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Sis! Boom! Bah! Humbug!

Oct. 18, 1999
Oct. 18, 1999

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Oct. 18, 1999

Sis! Boom! Bah! Humbug!

Every Friday night on America's high school football fields,
it's the same old story. Broken bones. Senseless violence.
Clashing egos.

This is an article from the Oct. 18, 1999 issue Original Layout

Not the players. The cheerleaders.

According to a report by The Physician and Sportsmedicine,
cheerleaders lose more time from their activity because of
injury--28.8 days per injury--than any other group of athletes
at the high school level. The University of North Carolina found
that cheerleading is responsible for nearly half the high school
and college injuries that lead to paralysis or death.

It's crazy, isn't it? We have girls building three-story human
pyramids, flipping one another 30 feet in the air, and we give
the boys helmets.

A buddy of mine has twin daughters, both cheerleaders. At the
end of last school year one needed plastic surgery on her cheek
after another girl's teeth went through it during a pyramid
collapse; the other broke her hand and finger. They're not
cheering anymore.

I don't hate cheerleading just because it's about as safe as
porcupine juggling. I also hate it because it's dumb. The
Velcroed-on smiles. The bizarre arm movements stolen from the
Navy signalmen's handbook. The same cheers done by every troupe
in every state.

What's even dumber is that cheerleaders have no more impact on
the game than the night janitorial staff. They don't even face
the game. They face the crowd, lost in their bizarre MuffyWorld.
They cheer, they rah, they smile, they kiss, they hug. Meanwhile,
Milford High just scored three touchdowns against their guys. A
UFO could land at the 30-yard line, disgorging a chorus line of
tiny, purple Ethel Mermans, and most cheerleaders would still be
facing the other way yelling, "We got the fever!"

Exactly what does a girl get out of cheerleading, anyway,
besides a circle skirt and a tight sweater? Why do we encourage
girls to cheer the boys, to idolize the boys? Why do we want
them on the sideline when most of them could be between the
sidelines?

Studies show that by the time otherwise smart girls hit high
school, they start to raise their hands less in class, let the
boys take the lead. Isn't cheerleading the same thing, only
outdoors?

Look, I married a cheerleader. My sisters were cheerleaders. I
could see it then: Cheerleading was just about the only way a
girl could be a part of sports. Not now. Not in the age of Mia
Hamm and Marion Jones and the Williams sisters. Not when most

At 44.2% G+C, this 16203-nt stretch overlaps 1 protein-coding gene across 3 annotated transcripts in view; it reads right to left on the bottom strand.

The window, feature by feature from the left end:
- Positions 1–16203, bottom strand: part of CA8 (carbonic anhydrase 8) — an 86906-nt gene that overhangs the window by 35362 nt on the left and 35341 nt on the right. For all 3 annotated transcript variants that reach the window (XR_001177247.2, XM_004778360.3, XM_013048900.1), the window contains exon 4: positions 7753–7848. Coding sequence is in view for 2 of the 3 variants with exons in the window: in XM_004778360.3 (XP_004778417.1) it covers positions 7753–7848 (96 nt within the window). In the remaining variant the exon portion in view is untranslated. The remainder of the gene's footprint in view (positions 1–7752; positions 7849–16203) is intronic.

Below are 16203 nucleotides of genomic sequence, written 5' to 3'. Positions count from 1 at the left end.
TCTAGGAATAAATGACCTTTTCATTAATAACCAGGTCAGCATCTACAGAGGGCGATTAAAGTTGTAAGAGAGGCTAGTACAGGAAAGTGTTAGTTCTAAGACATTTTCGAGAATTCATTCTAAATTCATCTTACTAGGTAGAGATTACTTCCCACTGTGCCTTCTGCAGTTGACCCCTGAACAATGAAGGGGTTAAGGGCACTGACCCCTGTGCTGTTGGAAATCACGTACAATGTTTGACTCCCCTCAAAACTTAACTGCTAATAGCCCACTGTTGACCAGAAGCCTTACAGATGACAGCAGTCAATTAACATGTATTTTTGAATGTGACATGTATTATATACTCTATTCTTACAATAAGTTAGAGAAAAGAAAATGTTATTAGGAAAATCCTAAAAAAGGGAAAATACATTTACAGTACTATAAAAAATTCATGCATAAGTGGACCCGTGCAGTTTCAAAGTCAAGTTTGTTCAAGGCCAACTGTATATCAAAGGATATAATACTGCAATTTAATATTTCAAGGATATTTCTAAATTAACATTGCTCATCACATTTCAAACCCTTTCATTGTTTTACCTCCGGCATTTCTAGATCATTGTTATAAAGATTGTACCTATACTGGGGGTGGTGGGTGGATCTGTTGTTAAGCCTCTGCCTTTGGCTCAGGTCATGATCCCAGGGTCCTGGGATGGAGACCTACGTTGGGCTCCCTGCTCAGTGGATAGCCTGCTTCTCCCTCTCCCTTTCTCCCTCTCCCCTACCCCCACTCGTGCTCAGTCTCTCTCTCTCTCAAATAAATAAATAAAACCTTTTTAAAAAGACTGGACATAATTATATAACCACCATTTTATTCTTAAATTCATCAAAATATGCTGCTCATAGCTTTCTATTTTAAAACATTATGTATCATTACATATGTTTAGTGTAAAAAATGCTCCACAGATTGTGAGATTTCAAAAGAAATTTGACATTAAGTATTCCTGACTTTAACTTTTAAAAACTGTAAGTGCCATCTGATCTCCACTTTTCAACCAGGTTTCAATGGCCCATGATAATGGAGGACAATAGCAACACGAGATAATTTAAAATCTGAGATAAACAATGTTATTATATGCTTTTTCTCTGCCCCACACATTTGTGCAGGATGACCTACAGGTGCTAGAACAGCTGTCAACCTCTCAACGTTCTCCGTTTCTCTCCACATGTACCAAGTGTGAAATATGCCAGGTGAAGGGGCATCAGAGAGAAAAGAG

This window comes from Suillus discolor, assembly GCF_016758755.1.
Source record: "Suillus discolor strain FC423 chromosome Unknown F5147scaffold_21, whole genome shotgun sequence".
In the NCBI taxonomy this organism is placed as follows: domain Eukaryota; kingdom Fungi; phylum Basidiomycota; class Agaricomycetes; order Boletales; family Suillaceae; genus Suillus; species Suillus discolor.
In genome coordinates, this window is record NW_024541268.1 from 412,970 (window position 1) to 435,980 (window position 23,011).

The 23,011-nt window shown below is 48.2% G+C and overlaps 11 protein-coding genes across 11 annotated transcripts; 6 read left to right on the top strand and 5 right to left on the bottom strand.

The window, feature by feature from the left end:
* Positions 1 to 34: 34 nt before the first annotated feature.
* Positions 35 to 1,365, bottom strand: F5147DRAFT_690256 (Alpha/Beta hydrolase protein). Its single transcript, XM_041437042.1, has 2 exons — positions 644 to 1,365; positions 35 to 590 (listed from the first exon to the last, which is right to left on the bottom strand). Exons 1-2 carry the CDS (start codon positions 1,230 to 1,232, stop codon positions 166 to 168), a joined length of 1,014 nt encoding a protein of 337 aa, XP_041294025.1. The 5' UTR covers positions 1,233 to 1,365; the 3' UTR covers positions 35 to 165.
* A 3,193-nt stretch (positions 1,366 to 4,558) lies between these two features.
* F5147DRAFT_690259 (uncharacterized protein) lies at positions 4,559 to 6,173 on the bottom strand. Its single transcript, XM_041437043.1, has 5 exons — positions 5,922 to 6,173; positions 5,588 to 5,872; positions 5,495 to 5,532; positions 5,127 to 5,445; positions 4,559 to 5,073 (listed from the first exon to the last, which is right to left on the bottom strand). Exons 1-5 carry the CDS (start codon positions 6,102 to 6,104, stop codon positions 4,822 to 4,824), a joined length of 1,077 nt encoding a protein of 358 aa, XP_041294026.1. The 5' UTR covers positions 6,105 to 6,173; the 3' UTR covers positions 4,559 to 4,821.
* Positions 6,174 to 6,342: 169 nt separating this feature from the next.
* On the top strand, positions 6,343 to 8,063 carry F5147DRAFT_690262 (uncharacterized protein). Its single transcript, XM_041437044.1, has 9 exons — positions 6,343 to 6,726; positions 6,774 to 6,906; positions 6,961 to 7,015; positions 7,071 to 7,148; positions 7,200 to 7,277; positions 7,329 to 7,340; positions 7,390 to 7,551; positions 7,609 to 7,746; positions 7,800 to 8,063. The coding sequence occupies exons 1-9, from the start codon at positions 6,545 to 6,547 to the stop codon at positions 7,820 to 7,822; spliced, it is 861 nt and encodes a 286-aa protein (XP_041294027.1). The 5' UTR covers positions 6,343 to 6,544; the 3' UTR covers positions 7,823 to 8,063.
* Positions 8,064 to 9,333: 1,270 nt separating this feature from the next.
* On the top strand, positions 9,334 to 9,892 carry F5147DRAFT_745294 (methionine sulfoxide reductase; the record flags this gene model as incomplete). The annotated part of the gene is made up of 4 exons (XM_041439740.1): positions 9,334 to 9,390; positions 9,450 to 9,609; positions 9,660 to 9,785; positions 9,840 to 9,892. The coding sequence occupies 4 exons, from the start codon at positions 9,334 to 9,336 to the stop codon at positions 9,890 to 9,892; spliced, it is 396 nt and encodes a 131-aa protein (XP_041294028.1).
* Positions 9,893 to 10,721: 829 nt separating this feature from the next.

high schools offer as many girls' sports as boys'.

Oh, right, nowadays cheerleading is classified as a sport. There
are now "cheer gyms," where kids go to learn to throw each other
around like Frisbees. You can even watch the National High
School Cheerleading Championships on ESPN, just after the
Harley-Davidson Olympics. This is the event in which 408 girls
named Amber attempt to create a human Eiffel Tower, screaming,
"Two! Four! Six! Eight!" while displaying all their gums at
once. I'm not saying it's not hard. I'm just saying it's
pointless.

Do you realize colleges are even giving cheerleading
scholarships? Can you believe that? Sorry, Mrs. Roosevelt, we
just gave away your daughter's chemistry scholarship. But you
should have seen Amber here do "We've got spirit!"

If cheerleading is a sport, Richard Simmons is a ballerina. It's
athletic, but it's not a sport. In fact, what's sad is that most
cheerleaders would make fine athletes. Watch for five minutes
and you'll see. But these girls won't be on anybody's gymnastics
or diving or basketball team because every season is
cheerleading season.

Cheerleaders don't just shake their pom-poms at football games;
they're also at baseball games and wrestling matches and girls'
soccer games and most everything else short of chess-club
tournaments. No matter how many hours they've already put in, no
matter how freezing it is, no matter how few fans are at the
jayvee badminton match, the cheerleaders are out there in their
short skirts.

What's that spell? Frostbite!

If they're lucky, they might grow up to become Dallas Cowboys
Cheerleaders. In the book Deep in the Heart of Texas, three
former Cowboys Cheerleaders wrote that they snorted coke,
gobbled diet pills and vomited to lose weight.

Rah!

I guess this is like coming out against fudge and kittens and
Abe Lincoln, but it needs to be said. In four years my little
girl hits high school. It's up to her, of course, but if my wife
and I could choose her after-school activities, cheerleading
would be next to last.

Just ahead of Piercing Club.

COLOR PHOTO: DANA FINEMAN/SYGMA
I don't hate cheerleading just because it's as safe as porcupine
juggling. I hate it because it's dumb.